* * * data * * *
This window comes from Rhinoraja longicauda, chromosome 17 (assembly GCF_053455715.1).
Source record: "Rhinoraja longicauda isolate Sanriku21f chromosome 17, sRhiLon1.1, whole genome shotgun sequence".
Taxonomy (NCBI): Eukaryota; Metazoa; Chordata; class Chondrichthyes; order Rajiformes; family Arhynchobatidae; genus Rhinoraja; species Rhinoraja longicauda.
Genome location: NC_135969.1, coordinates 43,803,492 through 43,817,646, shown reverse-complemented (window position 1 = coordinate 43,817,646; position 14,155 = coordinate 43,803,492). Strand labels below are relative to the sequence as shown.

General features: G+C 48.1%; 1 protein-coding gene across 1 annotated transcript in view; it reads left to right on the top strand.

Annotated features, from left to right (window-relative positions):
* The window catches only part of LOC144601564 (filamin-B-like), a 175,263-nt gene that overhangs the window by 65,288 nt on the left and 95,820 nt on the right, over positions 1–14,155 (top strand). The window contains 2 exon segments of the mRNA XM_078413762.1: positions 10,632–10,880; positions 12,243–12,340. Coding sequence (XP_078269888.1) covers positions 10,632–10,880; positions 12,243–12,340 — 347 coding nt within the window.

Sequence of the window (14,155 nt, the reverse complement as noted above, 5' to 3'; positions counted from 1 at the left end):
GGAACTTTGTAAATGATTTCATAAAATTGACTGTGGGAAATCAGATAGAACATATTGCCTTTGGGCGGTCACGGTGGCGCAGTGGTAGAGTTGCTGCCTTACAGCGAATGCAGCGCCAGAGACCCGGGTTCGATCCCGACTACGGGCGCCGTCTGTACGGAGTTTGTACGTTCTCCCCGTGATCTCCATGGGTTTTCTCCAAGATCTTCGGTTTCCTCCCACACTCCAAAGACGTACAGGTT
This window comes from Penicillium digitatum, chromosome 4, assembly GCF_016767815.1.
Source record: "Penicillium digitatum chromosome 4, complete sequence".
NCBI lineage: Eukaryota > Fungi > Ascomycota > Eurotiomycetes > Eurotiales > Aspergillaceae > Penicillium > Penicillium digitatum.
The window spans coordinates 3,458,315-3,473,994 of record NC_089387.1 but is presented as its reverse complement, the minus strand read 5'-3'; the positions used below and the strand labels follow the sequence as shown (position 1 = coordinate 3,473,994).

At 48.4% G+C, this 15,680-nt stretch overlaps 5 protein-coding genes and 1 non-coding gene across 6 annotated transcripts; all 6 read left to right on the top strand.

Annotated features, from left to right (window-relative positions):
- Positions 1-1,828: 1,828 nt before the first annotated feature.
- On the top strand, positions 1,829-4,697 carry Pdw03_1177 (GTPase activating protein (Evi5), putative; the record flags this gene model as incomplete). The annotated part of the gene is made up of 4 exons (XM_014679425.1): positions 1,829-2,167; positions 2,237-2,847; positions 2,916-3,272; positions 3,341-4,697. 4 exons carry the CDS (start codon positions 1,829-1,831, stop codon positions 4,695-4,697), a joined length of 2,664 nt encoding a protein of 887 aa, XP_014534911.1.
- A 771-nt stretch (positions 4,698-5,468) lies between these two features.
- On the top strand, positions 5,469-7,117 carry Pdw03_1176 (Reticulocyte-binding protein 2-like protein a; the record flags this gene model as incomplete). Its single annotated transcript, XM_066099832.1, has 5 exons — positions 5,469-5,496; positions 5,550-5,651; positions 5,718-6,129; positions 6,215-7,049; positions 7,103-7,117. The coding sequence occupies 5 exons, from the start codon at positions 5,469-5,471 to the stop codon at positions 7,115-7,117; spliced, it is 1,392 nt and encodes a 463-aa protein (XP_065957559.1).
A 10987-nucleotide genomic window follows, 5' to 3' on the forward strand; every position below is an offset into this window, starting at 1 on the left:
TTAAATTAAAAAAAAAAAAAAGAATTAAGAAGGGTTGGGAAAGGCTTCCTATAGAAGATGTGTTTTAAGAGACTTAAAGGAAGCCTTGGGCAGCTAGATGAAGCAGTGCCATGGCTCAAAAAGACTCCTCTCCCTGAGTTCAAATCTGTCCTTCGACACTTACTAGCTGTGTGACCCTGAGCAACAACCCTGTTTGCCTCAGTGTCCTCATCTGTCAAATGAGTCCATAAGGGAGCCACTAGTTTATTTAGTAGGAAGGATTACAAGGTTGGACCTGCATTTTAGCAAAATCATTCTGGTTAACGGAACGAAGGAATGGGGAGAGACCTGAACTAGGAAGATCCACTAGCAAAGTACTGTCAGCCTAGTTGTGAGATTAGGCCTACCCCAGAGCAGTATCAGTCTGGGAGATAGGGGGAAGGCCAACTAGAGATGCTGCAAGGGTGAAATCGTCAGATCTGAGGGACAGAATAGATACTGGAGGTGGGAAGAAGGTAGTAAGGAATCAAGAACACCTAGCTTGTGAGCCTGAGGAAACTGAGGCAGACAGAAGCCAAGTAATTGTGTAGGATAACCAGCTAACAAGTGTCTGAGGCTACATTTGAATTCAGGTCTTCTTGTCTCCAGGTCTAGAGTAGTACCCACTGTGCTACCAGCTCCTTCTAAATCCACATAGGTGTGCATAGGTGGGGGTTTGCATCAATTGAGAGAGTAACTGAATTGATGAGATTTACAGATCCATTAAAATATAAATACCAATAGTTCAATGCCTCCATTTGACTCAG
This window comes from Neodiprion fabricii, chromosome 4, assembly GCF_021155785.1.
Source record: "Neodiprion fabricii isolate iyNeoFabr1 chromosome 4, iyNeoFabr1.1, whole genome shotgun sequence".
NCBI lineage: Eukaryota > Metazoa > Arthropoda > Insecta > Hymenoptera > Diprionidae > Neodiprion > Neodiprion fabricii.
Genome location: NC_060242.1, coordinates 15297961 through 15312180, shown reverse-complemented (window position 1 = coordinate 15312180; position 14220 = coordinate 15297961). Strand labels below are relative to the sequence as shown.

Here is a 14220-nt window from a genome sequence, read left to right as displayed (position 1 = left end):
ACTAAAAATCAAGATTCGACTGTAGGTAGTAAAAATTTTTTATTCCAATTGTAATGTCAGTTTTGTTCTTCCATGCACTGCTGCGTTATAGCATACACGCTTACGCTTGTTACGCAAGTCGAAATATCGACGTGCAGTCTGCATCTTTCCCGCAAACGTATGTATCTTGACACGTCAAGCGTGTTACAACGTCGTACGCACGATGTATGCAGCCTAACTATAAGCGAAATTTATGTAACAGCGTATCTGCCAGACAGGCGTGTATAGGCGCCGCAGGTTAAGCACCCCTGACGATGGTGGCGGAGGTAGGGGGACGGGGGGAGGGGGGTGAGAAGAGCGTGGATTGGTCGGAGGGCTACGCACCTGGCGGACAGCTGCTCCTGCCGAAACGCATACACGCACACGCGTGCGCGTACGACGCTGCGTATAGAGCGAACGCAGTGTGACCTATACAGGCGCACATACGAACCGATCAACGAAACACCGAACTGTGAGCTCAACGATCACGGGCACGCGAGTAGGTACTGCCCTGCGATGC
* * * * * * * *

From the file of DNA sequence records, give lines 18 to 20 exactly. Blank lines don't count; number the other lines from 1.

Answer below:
- A 771-nt stretch (positions 4,698-5,468) lies between these two features.
- On the top strand, positions 5,469-7,117 carry Pdw03_1176 (Reticulocyte-binding protein 2-like protein a; the record flags this gene model as incomplete). Its single annotated transcript, XM_066099832.1, has 5 exons — positions 5,469-5,496; positions 5,550-5,651; positions 5,718-6,129; positions 6,215-7,049; positions 7,103-7,117. The coding sequence occupies 5 exons, from the start codon at positions 5,469-5,471 to the stop codon at positions 7,115-7,117; spliced, it is 1,392 nt and encodes a 463-aa protein (XP_065957559.1).
A 10987-nucleotide genomic window follows, 5' to 3' on the forward strand; every position below is an offset into this window, starting at 1 on the left: